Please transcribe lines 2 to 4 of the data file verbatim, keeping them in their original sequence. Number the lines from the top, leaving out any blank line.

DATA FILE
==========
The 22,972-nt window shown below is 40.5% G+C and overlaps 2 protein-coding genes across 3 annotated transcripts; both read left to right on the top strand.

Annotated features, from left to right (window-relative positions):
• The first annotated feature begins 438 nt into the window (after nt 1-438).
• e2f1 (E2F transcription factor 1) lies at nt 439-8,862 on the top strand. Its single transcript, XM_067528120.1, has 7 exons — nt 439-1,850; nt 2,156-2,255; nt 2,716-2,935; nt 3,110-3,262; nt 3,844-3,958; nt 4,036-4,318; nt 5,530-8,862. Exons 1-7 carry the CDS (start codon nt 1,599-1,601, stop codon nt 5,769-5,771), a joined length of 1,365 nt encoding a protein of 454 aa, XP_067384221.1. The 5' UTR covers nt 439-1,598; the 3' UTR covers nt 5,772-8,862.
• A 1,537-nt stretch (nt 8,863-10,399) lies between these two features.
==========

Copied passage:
Annotated features, from left to right (window-relative positions):
• The first annotated feature begins 438 nt into the window (after nt 1-438).
• e2f1 (E2F transcription factor 1) lies at nt 439-8,862 on the top strand. Its single transcript, XM_067528120.1, has 7 exons — nt 439-1,850; nt 2,156-2,255; nt 2,716-2,935; nt 3,110-3,262; nt 3,844-3,958; nt 4,036-4,318; nt 5,530-8,862. Exons 1-7 carry the CDS (start codon nt 1,599-1,601, stop codon nt 5,769-5,771), a joined length of 1,365 nt encoding a protein of 454 aa, XP_067384221.1. The 5' UTR covers nt 439-1,598; the 3' UTR covers nt 5,772-8,862.